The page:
Food safety is important for the holidays.
'Twas the night before Christmas, when all through the house, not a creature was stirring because they were all at the hospital, being treated for food poisoning. OK, that's not how Clement Clarke Moore originally wrote his holiday masterpiece in 1822 but if the family's groaning table has literally turned into that for you, it maybe time to review a few basic rules when it comes to food preparation safety.
Barry MacGregor is the acting director of food protection for the Nova Scotia Department of Agriculture and he says that while no more cases of food-related illness are reported at this time of year, the potential is there for some serious problems. "I think we focus on Christmastime because of family get-togethers," said MacGregor. "Every get-together involves food and that sort of thing and the larger volumes. We also focus on summertime preparation for the same reason." While the reasons can get complicated, the actual advice on what to do is pretty simple.
"The message we try to promote is try to make sure things are cooked properly, make sure that you keep foods that should be refrigerated, refrigerated and cool," said MacGregor. "Make sure things are kept clean so you avoid cross-contamination and separate foods."
According to the Nova Scotia Department of Agriculture Food Safety fact sheet on Partying At Home and Feeding a Crowd, keeping hot foods hot and cold foods cold is the most important rule in food safety.
"In a buffet scenario, it's important not to leave food out for extended periods of time so try to serve food and eat it as quickly as possible," said MacGregor. "We wouldn't want to leave food out in excess of two hours. So if somebody contaminates the food with their dirty hands and if you leave it out for enough time to allow bacteria to multiply, that's where you run into problems."
One area that's a continual controversy is the thawing of the Christmas turkey or goose. Some still insist on thawing it at room temperature but MacGregor said that is a definite no-no. "We want frozen products to be frozen within a refrigerator," said MacGregor. "Or under cold running water or microwaved and cooked sort of thing.Thawing at room temperature is something that we discourage. Also, proper cooking of the turkey is something we do encourage. Use a metal-stem thermometers to insure the turkey is cooked thoroughly. We recommend to cook it quickly. It's a good idea to slice your turkey or cut it into smaller portions so it cools quicker so you can get it into the refrigerator as quickly as possibly. By cutting it up, it cools lot quicker than letting it sit in its whole state."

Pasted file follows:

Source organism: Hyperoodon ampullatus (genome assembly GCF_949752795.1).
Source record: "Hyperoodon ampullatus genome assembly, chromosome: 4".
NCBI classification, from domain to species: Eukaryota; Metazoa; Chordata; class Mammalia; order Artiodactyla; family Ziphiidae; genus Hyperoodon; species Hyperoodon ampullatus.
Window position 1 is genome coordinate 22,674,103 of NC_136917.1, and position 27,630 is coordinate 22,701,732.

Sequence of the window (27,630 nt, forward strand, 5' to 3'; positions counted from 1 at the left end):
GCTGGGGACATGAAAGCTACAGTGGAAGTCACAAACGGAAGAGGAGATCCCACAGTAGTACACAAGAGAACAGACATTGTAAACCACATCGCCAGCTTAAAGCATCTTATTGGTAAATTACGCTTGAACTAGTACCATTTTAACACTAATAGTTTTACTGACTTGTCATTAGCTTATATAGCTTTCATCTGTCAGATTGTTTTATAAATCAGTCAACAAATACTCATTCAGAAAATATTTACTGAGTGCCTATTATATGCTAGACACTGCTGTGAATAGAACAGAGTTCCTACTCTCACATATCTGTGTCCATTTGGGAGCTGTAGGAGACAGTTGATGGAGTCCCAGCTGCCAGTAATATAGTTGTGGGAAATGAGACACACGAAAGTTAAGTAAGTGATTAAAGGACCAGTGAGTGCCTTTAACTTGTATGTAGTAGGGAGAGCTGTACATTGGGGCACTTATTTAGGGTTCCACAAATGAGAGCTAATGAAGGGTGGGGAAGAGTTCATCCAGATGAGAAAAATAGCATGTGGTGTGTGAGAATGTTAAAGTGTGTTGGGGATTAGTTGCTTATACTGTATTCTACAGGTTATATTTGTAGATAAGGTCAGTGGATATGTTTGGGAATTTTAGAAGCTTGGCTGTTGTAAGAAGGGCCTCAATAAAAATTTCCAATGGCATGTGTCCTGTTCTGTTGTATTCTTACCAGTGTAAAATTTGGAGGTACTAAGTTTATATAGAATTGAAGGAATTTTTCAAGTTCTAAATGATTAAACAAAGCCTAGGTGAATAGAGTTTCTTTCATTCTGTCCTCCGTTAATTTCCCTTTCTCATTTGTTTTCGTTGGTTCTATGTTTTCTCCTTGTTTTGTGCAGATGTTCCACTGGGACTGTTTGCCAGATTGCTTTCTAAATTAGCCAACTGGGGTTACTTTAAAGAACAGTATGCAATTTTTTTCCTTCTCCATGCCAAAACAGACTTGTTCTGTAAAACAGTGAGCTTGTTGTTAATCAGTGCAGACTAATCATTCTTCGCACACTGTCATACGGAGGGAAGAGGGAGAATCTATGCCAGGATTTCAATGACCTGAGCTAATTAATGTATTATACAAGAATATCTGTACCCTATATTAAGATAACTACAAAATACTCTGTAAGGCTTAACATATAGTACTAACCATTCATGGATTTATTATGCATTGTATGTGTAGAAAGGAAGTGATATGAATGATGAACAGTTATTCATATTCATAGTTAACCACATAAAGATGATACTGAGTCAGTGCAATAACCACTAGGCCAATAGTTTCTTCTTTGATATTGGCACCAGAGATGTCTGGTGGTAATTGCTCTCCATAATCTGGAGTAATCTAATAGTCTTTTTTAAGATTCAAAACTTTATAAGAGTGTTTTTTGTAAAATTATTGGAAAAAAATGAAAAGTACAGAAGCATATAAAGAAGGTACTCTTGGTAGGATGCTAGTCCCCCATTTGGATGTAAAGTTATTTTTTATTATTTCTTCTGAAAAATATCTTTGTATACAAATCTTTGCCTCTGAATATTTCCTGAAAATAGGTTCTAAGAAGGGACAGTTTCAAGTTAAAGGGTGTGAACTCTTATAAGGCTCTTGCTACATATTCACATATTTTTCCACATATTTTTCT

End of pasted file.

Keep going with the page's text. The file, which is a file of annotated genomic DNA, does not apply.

You also don't want to place a hot dish in the refrigerator to cool it down.
"That will raise the temperature of the refrigerator so all the other foods in the refrigerator are then raised to an unsatisfactory temperature," said MacGregor.
"That's why we say cool it down considerably at room temperature so you're not putting it in hot." "We encourage all Nova Scotians to keep food safety in mind this holiday season and be aware of proper food-handling practices," said Agriculture Minister Keith Colwell. "Being mindful of how we handle, cook, store and transport food will help prevent food-borne illness from harming our loved ones." For more information on food safety, check out the fact sheets at http://www.novascotia.ca/agri/programs-and-services/food-protection/factsheets-publications/
Fact box: Tips for safe food preparation • Hot foods must be kept at or above 60°C (140 °F) and cold foods kept at or below 4°C (40°F) when being served.
• Food should not remain in the temperature Danger Zone, between 4°C and 60°C (40°F – 140°F), for longer than two hours. If the food is to be left out for more than two hours, or the room in which it is being served becomes very warm, the food can be kept hot by using crock pots or warming trays or kept cold by using ice or ice-packs around the dish.
• Label the sauces and dressings in order to discourage tasting. • Provide tongs and long-handled ladles to prevent guests from touching food with their hands or dirty utensils.
• Do not leave perishable finger foods like soft cheeses, dips or spreads at room temperature for too long.
• Divide into small portions and replenish as required. Source: Nova Scotia Department of Agriculture